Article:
I looked, in short, for the wry minds and voices in criticism, in media studies, in computational theory, in activism, and who also flow easily between these spaces and more, who have been thinking about these issues for a long time. A few had quieted down. Others had never really stopped tracking the patterns or decoding mystification in language. For years in the pages of HOLO, writers and artists have been investigating issues that have only built in intensity and spread: surveillance creep, digital mediation, networked infrastructure, and the necessary, ongoing debunking of technological neutrality.

Nora’s picks: Wendy Hui Kyong Chun Updating to Remain the Same (2016), Jackie Wang Carceral Capitalism (2018), Simone Browne Dark Study (2015), “theory/pop sensation” @idealblackfemale on Instagram
Neta Bomani’s Dark matter objects, a film about “technologies of capture and things that can’t be held.”

We started this letter with noting patterns. Language patterns are the root of this Annual’s editorial frame. The language of obfuscation and mysticism, in which technological developments are framed as remote, or mystical, as partially-known, as just beyond the scope of human agency—crops up in criticism and discourse. One hears of a priestlike class in ownership of all information. Of systems that their creator-engineers barely understand. Of a present and near-technological future that is so inscrutable (and monumental) that we can only speak of the systems we build as like another being, with its own seeming growing consciousness. A kind of divinity, a kind of magic.

Right alongside this mythic language is also the language of legibility and technology’s explainability. A thing we make, and so, a thing we know. These languages are often side by side in the media(s) flooding us. Behind the curtain is the little man, the wizard, writing spells, in a new language. Legions of artists have worked critically with AI, working to enhance and diversify and complicate the Datasets. We’ve read about the diligent work of unpacking the black boxes of artificial intelligence, of politicians demanding an ethical review, to ‘make legible’ the internal processes at play. Is legibility enough? Legibility has its punishments, too. In 2020, Timnit Gebru, Google’s former Senior Research Scientist, asked for the company to be held accountable to its AI Ethics governance board. This resulted in Gebru’s widely publicized firing, and harassment across the internet. The horror Gebru experienced prompted critical speculation and derision about AI Ethics, a refinement in service of extraction and capitalism. It’s almost like … the problems are systemic, replicated, trackable, and mappable across decades and centuries.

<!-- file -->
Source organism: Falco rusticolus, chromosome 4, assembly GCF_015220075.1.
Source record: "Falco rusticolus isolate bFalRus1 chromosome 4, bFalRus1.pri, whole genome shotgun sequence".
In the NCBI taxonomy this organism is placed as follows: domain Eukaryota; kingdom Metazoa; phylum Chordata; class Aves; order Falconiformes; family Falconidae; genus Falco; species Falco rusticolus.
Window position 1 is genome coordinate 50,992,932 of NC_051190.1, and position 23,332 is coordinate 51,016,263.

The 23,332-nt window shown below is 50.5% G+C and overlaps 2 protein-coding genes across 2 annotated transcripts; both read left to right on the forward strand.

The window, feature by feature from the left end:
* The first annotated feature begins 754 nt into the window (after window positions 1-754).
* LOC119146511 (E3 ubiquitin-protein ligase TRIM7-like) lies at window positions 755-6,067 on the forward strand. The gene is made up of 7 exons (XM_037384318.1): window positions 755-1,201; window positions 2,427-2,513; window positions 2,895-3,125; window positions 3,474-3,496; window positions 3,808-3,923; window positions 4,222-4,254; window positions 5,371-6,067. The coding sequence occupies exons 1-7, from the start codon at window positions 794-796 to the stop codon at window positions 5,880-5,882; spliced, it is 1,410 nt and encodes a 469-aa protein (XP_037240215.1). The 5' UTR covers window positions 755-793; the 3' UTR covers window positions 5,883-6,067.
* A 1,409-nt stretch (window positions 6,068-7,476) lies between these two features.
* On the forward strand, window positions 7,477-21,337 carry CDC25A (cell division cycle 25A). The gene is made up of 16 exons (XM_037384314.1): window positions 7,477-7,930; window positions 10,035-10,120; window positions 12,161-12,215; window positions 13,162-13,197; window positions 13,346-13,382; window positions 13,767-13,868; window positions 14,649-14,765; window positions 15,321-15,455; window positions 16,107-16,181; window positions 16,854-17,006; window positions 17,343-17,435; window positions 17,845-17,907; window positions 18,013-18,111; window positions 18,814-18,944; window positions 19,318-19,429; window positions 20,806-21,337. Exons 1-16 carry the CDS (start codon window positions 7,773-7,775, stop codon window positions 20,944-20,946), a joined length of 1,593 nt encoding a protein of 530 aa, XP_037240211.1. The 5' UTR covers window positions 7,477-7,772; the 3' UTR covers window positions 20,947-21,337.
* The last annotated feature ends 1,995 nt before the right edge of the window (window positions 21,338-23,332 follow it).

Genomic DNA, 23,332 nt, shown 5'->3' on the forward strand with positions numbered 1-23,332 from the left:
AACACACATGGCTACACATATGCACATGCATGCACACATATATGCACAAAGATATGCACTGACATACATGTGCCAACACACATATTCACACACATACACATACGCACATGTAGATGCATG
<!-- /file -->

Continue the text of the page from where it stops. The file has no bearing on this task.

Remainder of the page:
As we are trawled within these wildly enmeshed algorithmic nets, how do we draw on these patterns, of mystification and predictive capture, to see the next ship approaching? To imagine alternatives, if escape is not an option? What stories and myths do we need to tell about technology now, to foretell models we need and can agree on wanting to live through and be interpreted by?

“Language patterns are the root of this Annual’s editorial frame. The language of obfuscation and mysticism, in which technological developments are framed as remote, or mystical, as partially-known, as just beyond the scope of human agency.”
“How do we draw on these patterns, if escape is not an option? What stories and myths do we need to tell about technology now, to foretell models we can agree on wanting to live through and be interpreted by?”
Diagrams: cast handfuls of soil, rocks, or sand are cross-referenced with sixteen figures to divine the future in geomancy

To start to answer this question, over the past month, we have asked contributors to respond to one of four prompts, themed Explainability and Its Discontents; Enchantment, Mystification, and Partial Ways of Knowing; Myths of Prediction Over Time; and Mapping and Drawing Outside of Language. They have been asked to think about models of explainability, diverse storytelling that translates the epistemology of AI, and myths about algorithmic knowledge, in order to half-know, three-quarters know, maybe, the systems being built, refined, optimized. They’ve been asked to consider speculative and blurry logic, predictive flattening, and the cultural stories we tell about technology, and art, and the space made by the two. Finally, to close the issue, a few have been asked to think about ways of knowing and thinking outside of language, in search of methods of mapping, pattern recognition, and artistic research that will help us in the future.

We can’t do this thinking and questioning alone. In the last weeks, we’ve gathered a first constellation of forceful responses—and the momentum is building. We are thrilled to begin to map these spaces of partial and more-than-partial knowing, and see what emerges, along with you all.